Question:

How many storage classes are available in C++?

Answer:

Storage class are used to specify the visibility/scope and life time of symbols(functions and variables). That means, storage classes specify where all a variable or function can be accessed and till what time those variables will be available during the execution of program.
Following storage classes are available in C++

  • auto

It's the default storage class for local variables. They can be accessed only from with in the declaration scope. auto variables are allocated at the beginning of enclosing block and deallocated at the end of enclosing block.

void changeValue(void)
{
   auto int i = 1 ;
   i++;
   printf ( "%d ", i ) ;
   
}
int main()
{
   changeValue();
   changeValue();
   changeValue();
   changeValue();
   return 0;
}
 
Output:-
2 2 2 2

In the above example, every time the method changeValue is invoked, memory is allocated for i and de allocated at the end of the method. So it's output will be same.

  • register

It's similar to auto variables. Difference is that register variables might be stored on the processor register instead of RAM, that means the maximum size of register variable should be the size of CPU register ( like 16bit, 32bit or 64bit). This is normally used for frequently accessed variables like counters, to improve performance. But note that, declaring a variable as register does not mean that they will be stored in the register. It depends on the hardware and implementation.

int main()
{
   register int i;
   int array[10] = {0,1,2,3,4,5,6,7,8,9};          
 
   for (i=0;i<10;i++)
   {
      printf("%d ", array[i]);
   }
   return 0;
}
 
Output:-
0 1 2 3 4 5 6 7 8 9

The variable i might be stored on the CPU register and due to which the access of i in the loop will be faster.

  • static

A static variable will be kept in existence till the end of the program unlike creating and destroying each time they move into and out of the scope. This helps to maintain their value even if control goes out of the scope. When static is used with global variables, they will have internal linkage, that means it cannot be accessed by other source files. When static is used in case of a class member, it will be shared by all the objects of a class instead of creating separate copies for each object.

void changeValue(void)
{
   static int i = 1 ;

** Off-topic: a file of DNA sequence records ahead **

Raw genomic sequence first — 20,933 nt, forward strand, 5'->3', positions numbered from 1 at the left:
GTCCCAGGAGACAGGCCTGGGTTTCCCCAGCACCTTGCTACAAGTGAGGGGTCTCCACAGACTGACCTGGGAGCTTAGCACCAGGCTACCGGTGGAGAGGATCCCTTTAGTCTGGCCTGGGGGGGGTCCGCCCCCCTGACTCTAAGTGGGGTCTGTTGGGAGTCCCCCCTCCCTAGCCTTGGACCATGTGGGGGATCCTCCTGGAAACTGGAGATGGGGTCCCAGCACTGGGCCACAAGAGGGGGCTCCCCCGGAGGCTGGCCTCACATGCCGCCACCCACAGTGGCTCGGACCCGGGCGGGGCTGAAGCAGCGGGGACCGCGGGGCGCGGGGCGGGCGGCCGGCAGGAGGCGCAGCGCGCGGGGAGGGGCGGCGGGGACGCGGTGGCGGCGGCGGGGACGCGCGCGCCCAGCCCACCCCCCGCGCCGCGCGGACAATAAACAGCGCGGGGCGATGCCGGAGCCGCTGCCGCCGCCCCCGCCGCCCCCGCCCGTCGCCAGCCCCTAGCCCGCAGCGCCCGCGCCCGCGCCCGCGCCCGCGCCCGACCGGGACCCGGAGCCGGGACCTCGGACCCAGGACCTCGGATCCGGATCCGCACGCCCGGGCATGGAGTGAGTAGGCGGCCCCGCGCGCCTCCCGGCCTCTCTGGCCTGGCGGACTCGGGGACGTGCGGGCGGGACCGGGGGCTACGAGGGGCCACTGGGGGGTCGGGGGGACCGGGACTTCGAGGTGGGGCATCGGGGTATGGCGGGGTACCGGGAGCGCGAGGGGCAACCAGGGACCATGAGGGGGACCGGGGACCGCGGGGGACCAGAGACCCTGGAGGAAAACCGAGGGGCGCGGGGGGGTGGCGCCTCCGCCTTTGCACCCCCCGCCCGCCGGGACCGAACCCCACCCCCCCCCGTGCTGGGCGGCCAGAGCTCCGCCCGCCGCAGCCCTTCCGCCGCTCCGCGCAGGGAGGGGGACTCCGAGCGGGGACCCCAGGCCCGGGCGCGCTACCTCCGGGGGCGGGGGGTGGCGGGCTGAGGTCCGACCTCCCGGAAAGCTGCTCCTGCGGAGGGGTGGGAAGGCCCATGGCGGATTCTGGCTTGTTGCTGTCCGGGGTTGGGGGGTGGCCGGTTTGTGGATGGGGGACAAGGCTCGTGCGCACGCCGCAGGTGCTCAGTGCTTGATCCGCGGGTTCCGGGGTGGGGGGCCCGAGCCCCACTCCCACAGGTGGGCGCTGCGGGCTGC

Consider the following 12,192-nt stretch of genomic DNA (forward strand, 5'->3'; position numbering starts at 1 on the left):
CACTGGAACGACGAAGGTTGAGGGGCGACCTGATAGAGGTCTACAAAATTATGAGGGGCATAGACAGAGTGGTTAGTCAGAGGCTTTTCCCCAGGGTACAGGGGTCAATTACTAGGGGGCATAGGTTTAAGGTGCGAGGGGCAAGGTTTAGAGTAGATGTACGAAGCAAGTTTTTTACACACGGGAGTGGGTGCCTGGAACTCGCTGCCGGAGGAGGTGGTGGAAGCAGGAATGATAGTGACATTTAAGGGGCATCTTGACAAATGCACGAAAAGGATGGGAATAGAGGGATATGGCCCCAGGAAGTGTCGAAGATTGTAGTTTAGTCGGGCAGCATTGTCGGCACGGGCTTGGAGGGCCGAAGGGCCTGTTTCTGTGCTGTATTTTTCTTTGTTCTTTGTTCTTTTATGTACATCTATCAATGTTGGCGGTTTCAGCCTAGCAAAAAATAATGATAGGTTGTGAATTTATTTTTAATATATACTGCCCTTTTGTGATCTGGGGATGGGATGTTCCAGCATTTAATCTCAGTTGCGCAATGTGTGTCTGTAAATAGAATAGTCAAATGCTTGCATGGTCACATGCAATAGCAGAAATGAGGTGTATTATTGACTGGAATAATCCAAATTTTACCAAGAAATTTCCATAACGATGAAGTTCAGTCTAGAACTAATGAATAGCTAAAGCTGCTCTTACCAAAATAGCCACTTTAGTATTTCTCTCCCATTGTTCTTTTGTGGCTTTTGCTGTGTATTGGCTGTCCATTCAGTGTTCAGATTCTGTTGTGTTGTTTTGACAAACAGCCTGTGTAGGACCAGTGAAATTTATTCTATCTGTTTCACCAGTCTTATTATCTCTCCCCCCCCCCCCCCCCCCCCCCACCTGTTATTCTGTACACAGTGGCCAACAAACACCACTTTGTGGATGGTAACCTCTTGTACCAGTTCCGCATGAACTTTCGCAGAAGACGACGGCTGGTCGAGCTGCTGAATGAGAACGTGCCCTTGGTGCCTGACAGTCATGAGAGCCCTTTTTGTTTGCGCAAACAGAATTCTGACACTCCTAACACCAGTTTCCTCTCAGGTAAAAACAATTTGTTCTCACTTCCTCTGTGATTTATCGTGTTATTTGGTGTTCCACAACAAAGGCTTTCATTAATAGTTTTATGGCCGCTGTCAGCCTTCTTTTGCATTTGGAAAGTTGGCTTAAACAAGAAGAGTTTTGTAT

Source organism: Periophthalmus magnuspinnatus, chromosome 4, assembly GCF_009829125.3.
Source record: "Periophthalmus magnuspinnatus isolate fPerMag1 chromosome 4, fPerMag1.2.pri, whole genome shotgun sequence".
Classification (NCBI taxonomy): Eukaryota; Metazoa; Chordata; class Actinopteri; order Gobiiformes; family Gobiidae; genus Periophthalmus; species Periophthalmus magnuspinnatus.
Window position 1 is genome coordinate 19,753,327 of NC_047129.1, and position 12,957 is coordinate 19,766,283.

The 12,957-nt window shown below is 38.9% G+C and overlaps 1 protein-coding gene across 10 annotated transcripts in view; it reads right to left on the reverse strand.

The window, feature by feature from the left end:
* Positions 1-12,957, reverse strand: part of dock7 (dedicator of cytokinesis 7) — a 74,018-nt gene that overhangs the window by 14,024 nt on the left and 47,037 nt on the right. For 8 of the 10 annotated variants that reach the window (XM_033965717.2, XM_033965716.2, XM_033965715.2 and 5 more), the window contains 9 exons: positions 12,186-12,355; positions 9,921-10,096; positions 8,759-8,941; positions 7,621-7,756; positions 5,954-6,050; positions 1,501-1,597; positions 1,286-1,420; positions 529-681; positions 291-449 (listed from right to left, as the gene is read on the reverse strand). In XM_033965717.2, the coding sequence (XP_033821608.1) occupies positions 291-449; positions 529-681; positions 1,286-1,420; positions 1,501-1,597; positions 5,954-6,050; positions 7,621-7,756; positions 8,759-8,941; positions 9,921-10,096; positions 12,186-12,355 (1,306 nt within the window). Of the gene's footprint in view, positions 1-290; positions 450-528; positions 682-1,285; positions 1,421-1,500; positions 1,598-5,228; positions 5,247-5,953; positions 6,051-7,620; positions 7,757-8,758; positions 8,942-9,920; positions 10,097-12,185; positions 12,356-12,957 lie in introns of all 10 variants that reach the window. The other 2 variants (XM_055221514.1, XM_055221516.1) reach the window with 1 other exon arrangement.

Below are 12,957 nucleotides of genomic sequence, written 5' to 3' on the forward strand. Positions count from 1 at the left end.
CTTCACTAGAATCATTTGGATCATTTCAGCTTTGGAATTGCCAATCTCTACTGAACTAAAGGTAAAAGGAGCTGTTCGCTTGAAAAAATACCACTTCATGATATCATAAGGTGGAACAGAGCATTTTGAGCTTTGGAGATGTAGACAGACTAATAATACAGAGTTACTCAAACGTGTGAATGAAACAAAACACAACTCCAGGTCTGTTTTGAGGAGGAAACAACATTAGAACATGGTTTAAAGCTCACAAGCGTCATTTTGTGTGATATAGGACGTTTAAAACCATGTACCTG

i++;
   printf ( "%d ", i ) ;
   
}
 
int main()
{
   changeValue();
   changeValue();
   changeValue();
   changeValue();
   return 0;
}
 
Output:-
2 3 4 5

Since static variable will be kept in existence till the end of program, variable i will retain it's value across the method invocations.

  • extern

extern is used to tell compiler that the symbol is defined in another translation unit (or in a way, source files) and not in the current one. Which means the symbol is linked externally. extern symbols have static storage duration, that is accessible through out the life of program. Since no storage is allocated for extern variable as part of declaration, they cannot be initialized while declaring.

int x = 10;
int main( )
{
   extern int y ;
   printf("x: %d ", x );
   printf("y: %d", y);
   return 0;
}
int y = 70 ;
 
Output:-
x: 10 y: 70

extern variable is like global variable, it's scope is through out the program. It can be defined anywhere in the c++ program.

  • mutable

mutable storage class can be used only on non static non const data a member of a class. Mutable data member of a class can be modified even is it's part of an object which is declared as const.

class Test
{
    public:
        Test(): x(1), y(1) {};
        mutable int x;
        int y;
};
 
int main()
{
    const Test object;
    object.x = 123;
    //object.y = 123;
    /* 
     * The above line if uncommented, will create compilation error.
     */	 
    cout<< "X:"<< object.x << ", Y:" << object.y;
    return 0;
}
 
Output:-
X:123, Y:1

In the above example, we are able to change the value of member variable x though it's part of an object which is declared as const. This is because the variable x is declared as mutable. But if you try to modify the value of member variable y, compiler will throw error.
 

You can find the summary of c++ storage class specifiers below

C++ Storage
Specifier
Storage
Location
Scope Of
Variable
Life Time
auto Memory (RAM) Local With in function
static Memory (RAM) Local Life time is from when the flow reaches the first declaration to the termination of program.
register CPU register Local With in function
extern Memory (RAM) Global Till the end of main program

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